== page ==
Royal Bank of Scotland Plc (“RBS”) Global Restructuring Group (“GRG”) Complaints’ Process

Most, if not all, of SMEs have now received either their final offer or the cash for the automatic refund scheme.  The entire scheme was automated and the input of bank customers and their advisors was not allowed.

The stage for most GRG cases is to make a complaint to RBS under the terms of their GRG Complaints’ Process.  Unfortunately, some GRG customers are looking at doing this themselves.  History has proven that saving money on lawyers’ fees can be a very bad deal if there is, as there are in most GRG cases, only one option to follow.  If your complaint does not provide a fully argued legal case and instead deals with emotion and non-legal issues, a complaint can result in a rejection from the bank with no further avenues available.  We hope this article sets out why using an experienced solicitor to draft the argument is worth the ultimate fee.

The GRG complaints’ process is different to the automated fee process.  This is a system in which RBS has set up a scheme that will be inherently biased towards the bank.  Bank lending and most of the activities within GRG are not regulated in law, hence why the Financial Conduct Authority could not do as much as it hoped to do.  The Bank holds all of the cards.

The GRG complaints’ process requires the customer to put in a complaint and the bank will make a decision based upon that complaint.  At Muldoon Britton we know from the IRHP scheme (for interest rate swaps) that many SMEs seek to save money and do these complaints themselves.  It can produce some very unhappy outcomes.  That is because most SMEs (logically) do not know the law and put their complaint in based upon what they think makes a good claim.  For example, in the IRHP process many businesses put forward their complaint based upon “mis-selling” of the IRHP.  There is no such thing as “mis-selling” in English or Scottish law for the sale of products by a bank to an SME.  They then lost their cases and appealed it themselves, based upon what they thought “mis-selling” is.  Only then, when all appeal avenues were used up, did they approach a solicitor.  It was heart breaking to have to explain to people that they had exhausted all avenues and they were time barred, so could not complain any further – their claims ended.  Or, where FOS was an option, that their potential outcome had been reduced to £150,000, being the FOS limit.  In many of those cases we know we would have achieved a positive outcome had we been instructed from the start.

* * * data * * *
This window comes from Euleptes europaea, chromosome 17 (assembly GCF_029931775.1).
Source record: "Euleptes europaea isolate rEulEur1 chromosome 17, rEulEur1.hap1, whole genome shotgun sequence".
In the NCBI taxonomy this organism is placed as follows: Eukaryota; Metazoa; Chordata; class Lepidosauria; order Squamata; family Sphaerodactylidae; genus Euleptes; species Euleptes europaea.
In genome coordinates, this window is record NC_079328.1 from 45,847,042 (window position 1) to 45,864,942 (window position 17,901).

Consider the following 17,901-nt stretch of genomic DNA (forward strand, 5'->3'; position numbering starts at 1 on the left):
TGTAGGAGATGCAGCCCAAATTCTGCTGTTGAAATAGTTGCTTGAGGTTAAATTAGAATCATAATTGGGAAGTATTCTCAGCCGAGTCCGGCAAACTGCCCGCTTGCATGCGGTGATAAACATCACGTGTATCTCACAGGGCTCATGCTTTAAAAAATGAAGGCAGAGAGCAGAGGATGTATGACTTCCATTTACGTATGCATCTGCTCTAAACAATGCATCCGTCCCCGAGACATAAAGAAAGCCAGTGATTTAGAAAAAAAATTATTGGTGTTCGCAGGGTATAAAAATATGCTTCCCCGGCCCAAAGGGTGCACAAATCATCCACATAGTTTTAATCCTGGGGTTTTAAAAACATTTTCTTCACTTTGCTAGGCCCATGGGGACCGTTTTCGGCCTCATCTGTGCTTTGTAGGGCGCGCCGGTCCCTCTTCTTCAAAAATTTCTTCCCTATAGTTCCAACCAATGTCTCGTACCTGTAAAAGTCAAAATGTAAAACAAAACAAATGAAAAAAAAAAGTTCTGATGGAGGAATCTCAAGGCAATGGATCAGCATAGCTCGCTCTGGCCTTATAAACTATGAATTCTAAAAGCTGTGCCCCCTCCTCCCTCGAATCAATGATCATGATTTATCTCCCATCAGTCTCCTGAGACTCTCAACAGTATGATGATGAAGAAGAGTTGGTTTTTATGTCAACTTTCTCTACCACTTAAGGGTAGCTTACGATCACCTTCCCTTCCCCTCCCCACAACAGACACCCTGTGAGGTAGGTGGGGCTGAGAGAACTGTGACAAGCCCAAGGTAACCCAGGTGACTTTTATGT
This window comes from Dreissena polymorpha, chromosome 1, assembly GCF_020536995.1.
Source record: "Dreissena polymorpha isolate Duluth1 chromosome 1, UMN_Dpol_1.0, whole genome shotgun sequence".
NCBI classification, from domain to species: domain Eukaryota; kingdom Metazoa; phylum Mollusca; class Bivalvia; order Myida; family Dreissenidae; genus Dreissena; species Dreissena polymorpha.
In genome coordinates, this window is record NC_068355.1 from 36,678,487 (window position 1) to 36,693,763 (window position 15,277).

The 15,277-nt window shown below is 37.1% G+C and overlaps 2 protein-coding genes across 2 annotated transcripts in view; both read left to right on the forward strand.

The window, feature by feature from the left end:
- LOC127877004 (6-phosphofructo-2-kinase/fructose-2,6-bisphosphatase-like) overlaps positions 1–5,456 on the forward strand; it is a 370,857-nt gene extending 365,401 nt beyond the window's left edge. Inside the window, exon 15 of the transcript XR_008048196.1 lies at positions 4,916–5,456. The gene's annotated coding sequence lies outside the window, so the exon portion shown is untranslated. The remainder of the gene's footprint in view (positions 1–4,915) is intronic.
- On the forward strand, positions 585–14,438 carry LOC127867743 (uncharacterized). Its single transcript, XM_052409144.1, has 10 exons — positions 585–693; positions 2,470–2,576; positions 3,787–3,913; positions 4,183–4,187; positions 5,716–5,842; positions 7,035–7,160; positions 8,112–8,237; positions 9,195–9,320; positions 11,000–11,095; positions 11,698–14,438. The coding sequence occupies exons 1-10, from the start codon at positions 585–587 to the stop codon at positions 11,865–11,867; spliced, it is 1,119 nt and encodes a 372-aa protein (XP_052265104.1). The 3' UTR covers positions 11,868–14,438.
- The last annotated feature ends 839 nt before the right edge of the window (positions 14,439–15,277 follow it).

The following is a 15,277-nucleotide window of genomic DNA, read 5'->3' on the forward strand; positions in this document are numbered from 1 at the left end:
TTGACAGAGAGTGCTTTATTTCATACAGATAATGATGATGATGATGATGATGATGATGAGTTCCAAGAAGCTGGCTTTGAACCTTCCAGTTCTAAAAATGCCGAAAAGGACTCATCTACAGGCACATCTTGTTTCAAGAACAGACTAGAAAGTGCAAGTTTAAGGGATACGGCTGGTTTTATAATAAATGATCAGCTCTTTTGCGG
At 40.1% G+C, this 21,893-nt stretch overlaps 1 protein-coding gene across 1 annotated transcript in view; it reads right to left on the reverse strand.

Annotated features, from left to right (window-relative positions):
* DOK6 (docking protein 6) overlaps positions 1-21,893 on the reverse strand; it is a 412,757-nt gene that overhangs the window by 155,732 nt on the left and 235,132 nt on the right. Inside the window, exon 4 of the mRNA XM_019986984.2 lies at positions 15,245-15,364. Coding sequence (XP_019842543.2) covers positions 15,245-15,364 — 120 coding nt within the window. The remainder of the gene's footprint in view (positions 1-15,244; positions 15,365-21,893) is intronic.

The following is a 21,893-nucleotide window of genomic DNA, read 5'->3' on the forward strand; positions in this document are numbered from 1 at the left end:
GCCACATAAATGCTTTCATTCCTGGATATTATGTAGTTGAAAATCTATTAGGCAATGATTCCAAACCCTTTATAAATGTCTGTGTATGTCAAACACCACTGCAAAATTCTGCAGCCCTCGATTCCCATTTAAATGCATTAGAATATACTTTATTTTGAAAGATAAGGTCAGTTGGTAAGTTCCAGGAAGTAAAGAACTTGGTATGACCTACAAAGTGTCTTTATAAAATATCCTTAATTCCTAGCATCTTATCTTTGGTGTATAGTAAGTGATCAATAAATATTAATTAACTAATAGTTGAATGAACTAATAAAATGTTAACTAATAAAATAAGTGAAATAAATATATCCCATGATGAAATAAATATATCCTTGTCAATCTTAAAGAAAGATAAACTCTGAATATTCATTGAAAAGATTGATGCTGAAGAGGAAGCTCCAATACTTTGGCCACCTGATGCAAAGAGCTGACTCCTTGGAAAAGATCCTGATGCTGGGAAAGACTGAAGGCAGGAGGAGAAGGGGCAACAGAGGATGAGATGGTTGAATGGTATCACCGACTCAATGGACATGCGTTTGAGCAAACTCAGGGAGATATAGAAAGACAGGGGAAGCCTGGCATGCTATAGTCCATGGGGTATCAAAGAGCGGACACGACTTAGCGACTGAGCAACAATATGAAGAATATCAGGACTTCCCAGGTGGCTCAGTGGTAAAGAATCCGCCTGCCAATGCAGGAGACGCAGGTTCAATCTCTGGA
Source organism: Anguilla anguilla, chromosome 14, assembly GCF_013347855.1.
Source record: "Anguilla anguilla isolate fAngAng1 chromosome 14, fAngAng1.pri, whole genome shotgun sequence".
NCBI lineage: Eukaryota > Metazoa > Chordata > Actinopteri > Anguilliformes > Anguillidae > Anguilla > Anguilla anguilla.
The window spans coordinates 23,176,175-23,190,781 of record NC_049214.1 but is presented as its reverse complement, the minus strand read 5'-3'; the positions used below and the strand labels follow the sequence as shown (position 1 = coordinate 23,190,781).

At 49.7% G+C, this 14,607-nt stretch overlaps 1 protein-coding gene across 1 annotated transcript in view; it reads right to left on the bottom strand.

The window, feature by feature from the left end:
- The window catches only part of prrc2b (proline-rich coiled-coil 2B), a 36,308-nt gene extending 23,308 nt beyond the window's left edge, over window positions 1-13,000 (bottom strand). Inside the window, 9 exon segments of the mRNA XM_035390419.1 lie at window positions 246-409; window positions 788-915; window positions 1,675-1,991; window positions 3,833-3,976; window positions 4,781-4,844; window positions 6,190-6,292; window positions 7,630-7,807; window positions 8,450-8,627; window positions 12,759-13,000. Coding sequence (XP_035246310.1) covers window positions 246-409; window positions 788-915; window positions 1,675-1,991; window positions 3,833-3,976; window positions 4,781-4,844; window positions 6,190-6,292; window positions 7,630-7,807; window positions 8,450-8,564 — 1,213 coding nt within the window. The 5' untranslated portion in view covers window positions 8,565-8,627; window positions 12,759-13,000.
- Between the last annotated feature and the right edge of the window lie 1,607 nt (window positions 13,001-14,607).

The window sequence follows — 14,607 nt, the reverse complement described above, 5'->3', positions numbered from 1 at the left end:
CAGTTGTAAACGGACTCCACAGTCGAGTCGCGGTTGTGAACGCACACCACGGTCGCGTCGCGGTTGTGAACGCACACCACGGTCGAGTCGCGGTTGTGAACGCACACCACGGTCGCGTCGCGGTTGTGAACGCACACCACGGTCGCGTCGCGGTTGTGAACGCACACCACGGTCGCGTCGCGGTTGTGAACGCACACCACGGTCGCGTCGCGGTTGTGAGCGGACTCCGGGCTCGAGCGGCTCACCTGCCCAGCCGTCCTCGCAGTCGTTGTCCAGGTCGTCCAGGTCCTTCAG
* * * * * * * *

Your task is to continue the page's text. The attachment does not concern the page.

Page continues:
I recently wrote an article about this:

https://muldoonbritton.com/least-saved-lawyers-fees/

So, you are now faced with the GRG complaints’ process.  At the end of that complaints’ process you may have the opportunity of a Financial Ombudsman appeal.  If FOS is out, then you will only really have the one shot at making the complaint to RBS.  There will be an appeal allowed – but it is far better to have a proper detailed complaint to begin with than to introduce it on appeal.

Some cases may now have also missed the six year period for issuing a claim in Court.  The six years generally starts from when you were moved to GRG, though every case will turn on its own facts, so it is important to speak to a solicitor.

As noted above, bank lending and turn-around activities are not regulated.  As such, complaints about GRG have to phrased just right.  A complaint that GRG was unfair does not take your complaint forward because the bank has to balance its need to be fair to customers (Principles For Business) with its duty to reduce risk through insolvent customers.  That is why it thought it could get away with what it did in GRG, it would simply say that whilst it needed to be fair to customers, its risk factors on insolvent customers has a priority post 2008.

The new lending and the new hedging offered by GRG were all usually stacked in favour of the bank.  Again, how the new lending & hedging offered by GRG is set out in a complaint to GRG is important.  Saying it was unfair simply does not get you any further forward in the GRG complaints’ process.

At Muldoon Britton we can assist you with your complaint to GRG.

Muldoon Britton is happy to work on a no win no fee basis, though we may need to charge a fee to review the case and determine whether it has suitable grounds and is likely to succeed.  As we only get paid in the event you win, we may need to verify how successful the case is likely to be.  We would also be happy to include a very straightforward confirmation that the fee if you succeed is not connected to or associated with any monies you recover under the automatic fee scheme.  It is our understanding that many people have been unwilling to instruct on a no win no fee basis in case the fee encapsulates the automatic fees – that would be unfair and we will be very clear that any monies under that part of the RBS scheme is not included in any fee arrangement.

We obviously would be happy to work on an hourly billing basis using fixed fees for each step of the way.  If you would prefer to instruct us like that, please let me know.

The no-win-no-fee fee would include, if necessary, a complaint to the Financial Ombudsman Service (“FOS”) if appropriate and needed.

Please call our Manchester office should you wish to discuss this.

By | 2017-09-20T19:52:43+00:00 April 26th, 2017|Categories: Financial Law, GRG News|Tags: , , |0 Comments